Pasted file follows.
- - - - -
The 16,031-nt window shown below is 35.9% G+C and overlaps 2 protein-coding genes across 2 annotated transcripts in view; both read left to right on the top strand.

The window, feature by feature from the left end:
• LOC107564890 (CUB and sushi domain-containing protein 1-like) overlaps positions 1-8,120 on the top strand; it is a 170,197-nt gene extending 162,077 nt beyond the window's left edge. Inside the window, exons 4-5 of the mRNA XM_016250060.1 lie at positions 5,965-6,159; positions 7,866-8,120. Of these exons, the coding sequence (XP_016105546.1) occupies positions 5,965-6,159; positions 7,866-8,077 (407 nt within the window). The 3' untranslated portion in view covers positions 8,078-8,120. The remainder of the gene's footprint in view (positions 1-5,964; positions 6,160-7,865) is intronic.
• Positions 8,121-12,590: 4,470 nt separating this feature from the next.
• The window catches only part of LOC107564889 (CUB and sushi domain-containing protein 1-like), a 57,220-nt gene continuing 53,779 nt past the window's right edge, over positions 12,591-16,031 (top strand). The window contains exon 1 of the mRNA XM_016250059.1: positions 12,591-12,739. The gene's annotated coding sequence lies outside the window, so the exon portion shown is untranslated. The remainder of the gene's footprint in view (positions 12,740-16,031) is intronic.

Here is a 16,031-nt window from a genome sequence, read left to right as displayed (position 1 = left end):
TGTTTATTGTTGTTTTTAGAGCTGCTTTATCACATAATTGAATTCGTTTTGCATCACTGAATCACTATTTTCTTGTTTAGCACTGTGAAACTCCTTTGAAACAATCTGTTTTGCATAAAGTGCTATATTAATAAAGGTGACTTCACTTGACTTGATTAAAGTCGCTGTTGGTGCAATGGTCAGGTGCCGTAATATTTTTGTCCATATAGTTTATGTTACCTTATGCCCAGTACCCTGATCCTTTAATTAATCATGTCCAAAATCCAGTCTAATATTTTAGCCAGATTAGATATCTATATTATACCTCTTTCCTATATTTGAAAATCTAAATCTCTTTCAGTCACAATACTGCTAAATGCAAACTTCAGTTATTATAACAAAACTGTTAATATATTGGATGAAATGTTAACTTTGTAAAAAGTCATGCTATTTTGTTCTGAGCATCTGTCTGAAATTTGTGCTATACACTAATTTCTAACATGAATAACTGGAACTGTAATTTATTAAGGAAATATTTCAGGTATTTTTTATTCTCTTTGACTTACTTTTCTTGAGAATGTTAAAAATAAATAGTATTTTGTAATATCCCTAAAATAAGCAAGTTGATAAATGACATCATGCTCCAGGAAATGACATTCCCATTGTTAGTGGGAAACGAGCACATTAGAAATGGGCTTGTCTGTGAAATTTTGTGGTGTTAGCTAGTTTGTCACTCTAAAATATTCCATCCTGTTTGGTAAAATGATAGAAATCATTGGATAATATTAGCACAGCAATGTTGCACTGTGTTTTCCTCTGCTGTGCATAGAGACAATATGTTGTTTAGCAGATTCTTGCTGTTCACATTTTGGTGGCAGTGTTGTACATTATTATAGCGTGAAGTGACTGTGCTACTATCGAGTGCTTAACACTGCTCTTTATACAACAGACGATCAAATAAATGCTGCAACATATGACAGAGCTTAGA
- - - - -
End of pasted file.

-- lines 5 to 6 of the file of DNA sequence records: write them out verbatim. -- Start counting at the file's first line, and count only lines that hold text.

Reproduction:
• The window catches only part of LOC107564889 (CUB and sushi domain-containing protein 1-like), a 57,220-nt gene continuing 53,779 nt past the window's right edge, over positions 12,591-16,031 (top strand). The window contains exon 1 of the mRNA XM_016250059.1: positions 12,591-12,739. The gene's annotated coding sequence lies outside the window, so the exon portion shown is untranslated. The remainder of the gene's footprint in view (positions 12,740-16,031) is intronic.

Here is a 16,031-nt window from a genome sequence, read left to right as displayed (position 1 = left end):